Holden has officially announced that when local manufacturing ceases in 2017, a two-door sports coupe with a V8 engine will be at the ready to replace SS versions of the Holden Commodore sedan.
The man who stands by his decision to close Holden’s Elizabeth, South Australia, plant in 2017, General Motors executive vice president of international operations Stefan Jacoby tonight confirmed the news.
“What we decided … is we will bring a Holden sports car in the near future,” Jacoby began.
“It will be something which truly fulfils the requirement of a true Holden sports car. We will bring a true sports car to Australia for the brand portfolio.”
Jacoby answered several questions thrown at him with clear answers: “no” it will not be called Monaro; “most likely, yes” it will have a V8 engine; “no” the model has not been seen yet, but it will be sold “globally”; and “no” it will not wear a Commodore nameplate.
“Commodore is a Commodore, the Commodore is a four-door sedan,” clarified the international operations boss.
The answer is “no” to the coupe being a production version of the Opel Monza concept (below) too. Everything points, then, to the coupe V8 being the next-generation Chevrolet Camaro, which is currently built on a Holden Commodore rear-wheel-drive platform called Zeta, but which will die with the end of VF and current Camaro production within three years.
Enter the Alpha platform, new to Cadillac with the medium-sized ATS and large CTS luxury sedans of 2013 and 2014 respectively. Capable of supporting four-, six- or eight-cylinder powertrains, it’s an almost assured base for the 2016 Camaro to be built on.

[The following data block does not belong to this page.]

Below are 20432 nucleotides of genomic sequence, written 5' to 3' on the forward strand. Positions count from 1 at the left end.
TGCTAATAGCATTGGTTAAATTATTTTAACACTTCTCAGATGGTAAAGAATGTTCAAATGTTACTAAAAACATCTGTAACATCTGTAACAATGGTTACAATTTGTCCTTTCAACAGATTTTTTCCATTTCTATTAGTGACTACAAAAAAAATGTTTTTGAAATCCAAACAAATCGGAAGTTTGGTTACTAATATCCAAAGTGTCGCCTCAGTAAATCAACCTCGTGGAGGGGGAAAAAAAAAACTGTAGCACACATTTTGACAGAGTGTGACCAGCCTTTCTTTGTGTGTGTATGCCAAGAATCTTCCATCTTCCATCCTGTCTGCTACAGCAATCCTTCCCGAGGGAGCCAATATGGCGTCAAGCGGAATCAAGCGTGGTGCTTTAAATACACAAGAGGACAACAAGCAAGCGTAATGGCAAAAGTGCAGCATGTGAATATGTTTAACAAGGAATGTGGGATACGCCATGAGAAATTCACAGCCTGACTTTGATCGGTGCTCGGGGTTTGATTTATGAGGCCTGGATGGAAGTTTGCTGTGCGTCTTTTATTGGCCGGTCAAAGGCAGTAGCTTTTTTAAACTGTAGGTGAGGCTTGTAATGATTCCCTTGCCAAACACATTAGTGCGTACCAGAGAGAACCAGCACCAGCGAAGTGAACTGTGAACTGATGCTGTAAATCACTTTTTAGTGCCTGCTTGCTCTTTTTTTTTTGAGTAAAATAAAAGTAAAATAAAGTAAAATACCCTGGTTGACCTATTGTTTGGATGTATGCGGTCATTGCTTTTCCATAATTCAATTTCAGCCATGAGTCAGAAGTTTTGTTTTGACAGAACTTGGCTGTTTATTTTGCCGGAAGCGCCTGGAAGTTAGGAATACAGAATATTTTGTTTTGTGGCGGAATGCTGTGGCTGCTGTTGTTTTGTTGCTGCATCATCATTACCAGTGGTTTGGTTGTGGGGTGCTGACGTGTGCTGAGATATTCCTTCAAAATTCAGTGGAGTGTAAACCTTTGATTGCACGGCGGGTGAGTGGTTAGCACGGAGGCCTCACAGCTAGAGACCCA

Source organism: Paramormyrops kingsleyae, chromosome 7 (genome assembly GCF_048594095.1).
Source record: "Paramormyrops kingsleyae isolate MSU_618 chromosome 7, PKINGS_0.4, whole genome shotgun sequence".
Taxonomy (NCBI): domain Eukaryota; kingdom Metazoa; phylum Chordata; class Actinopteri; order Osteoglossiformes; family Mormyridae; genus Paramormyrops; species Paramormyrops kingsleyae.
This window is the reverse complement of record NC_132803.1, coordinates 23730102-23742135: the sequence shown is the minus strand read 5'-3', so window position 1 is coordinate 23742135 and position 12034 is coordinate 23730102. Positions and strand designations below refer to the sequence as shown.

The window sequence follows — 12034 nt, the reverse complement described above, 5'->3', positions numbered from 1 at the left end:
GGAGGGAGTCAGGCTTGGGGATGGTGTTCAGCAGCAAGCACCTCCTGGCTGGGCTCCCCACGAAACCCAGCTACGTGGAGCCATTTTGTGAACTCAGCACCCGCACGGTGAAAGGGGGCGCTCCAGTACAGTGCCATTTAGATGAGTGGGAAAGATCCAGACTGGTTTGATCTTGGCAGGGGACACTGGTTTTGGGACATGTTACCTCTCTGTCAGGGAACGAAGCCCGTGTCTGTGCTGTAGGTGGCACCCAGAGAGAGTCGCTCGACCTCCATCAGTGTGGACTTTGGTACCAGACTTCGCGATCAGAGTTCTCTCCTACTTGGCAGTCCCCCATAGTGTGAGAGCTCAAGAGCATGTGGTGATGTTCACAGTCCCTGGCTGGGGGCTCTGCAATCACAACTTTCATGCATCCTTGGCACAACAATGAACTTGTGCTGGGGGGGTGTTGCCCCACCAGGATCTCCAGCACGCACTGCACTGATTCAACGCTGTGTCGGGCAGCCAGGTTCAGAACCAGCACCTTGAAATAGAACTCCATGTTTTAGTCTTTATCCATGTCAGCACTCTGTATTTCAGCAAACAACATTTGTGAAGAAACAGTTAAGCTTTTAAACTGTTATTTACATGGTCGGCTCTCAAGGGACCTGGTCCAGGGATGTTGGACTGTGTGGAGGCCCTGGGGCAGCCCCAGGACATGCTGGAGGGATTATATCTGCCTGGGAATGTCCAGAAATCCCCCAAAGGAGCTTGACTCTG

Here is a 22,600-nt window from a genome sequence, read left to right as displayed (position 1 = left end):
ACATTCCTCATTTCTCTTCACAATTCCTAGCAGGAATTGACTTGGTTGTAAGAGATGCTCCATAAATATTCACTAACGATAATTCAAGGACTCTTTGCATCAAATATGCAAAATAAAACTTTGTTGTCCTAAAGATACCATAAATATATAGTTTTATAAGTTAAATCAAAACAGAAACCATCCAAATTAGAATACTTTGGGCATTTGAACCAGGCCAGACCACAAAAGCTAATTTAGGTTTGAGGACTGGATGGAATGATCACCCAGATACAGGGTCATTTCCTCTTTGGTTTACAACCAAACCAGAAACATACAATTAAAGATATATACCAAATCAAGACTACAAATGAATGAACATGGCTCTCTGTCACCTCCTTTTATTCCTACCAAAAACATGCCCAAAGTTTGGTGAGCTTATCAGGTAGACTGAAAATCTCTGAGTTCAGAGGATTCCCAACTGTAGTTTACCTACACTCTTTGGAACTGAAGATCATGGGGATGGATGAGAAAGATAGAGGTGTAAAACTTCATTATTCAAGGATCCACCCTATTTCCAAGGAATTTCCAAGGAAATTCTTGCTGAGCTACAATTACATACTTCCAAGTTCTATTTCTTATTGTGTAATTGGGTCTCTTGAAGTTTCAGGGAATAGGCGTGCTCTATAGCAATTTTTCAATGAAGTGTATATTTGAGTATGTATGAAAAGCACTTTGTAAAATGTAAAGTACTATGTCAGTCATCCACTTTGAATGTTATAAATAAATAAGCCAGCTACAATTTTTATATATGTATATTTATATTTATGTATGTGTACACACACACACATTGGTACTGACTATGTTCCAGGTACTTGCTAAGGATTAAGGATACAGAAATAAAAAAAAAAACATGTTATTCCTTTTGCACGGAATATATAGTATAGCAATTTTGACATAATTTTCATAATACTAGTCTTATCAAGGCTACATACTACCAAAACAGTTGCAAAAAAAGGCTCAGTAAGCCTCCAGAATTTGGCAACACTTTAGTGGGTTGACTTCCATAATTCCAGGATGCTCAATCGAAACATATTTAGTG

However senior executives at GM are on record saying mere badge engineering simply won’t work in this day and age – ruling out the possibility of a next Camaro simply wearing a Holden Lion.
Jacoby insists that Holden design and engineering will play a part in developing this next-generation V8 coupe, with mules already being tested at Holden’s Lang Lang testing ground outside of Melbourne, which was due to be sold off but was retained at the eleventh hour.
“I think it was a wise decision to retain our Lang Lang [proving ground],” tells Jacoby.
“I think we remain Australian engineering capacities, we talk about the design which is state of the art, and which … design is not Australian, design is not Korean, design is not Japanese.
“It’s a General Motors Holden, Chevrolet, Cadillac design and I think we have high competence in Australia, and I think with all our product decisions which we have in Australia, we involved our engineering team, our proving ground capabilites and our design team for this product”.
But we won’t see this Holden two-door V8 coupe before local manufacturing ceases. Rather it will take the sports car baton from four decades of Commodore V8 sedans.
“It will come after the factory closes,” he confirmed.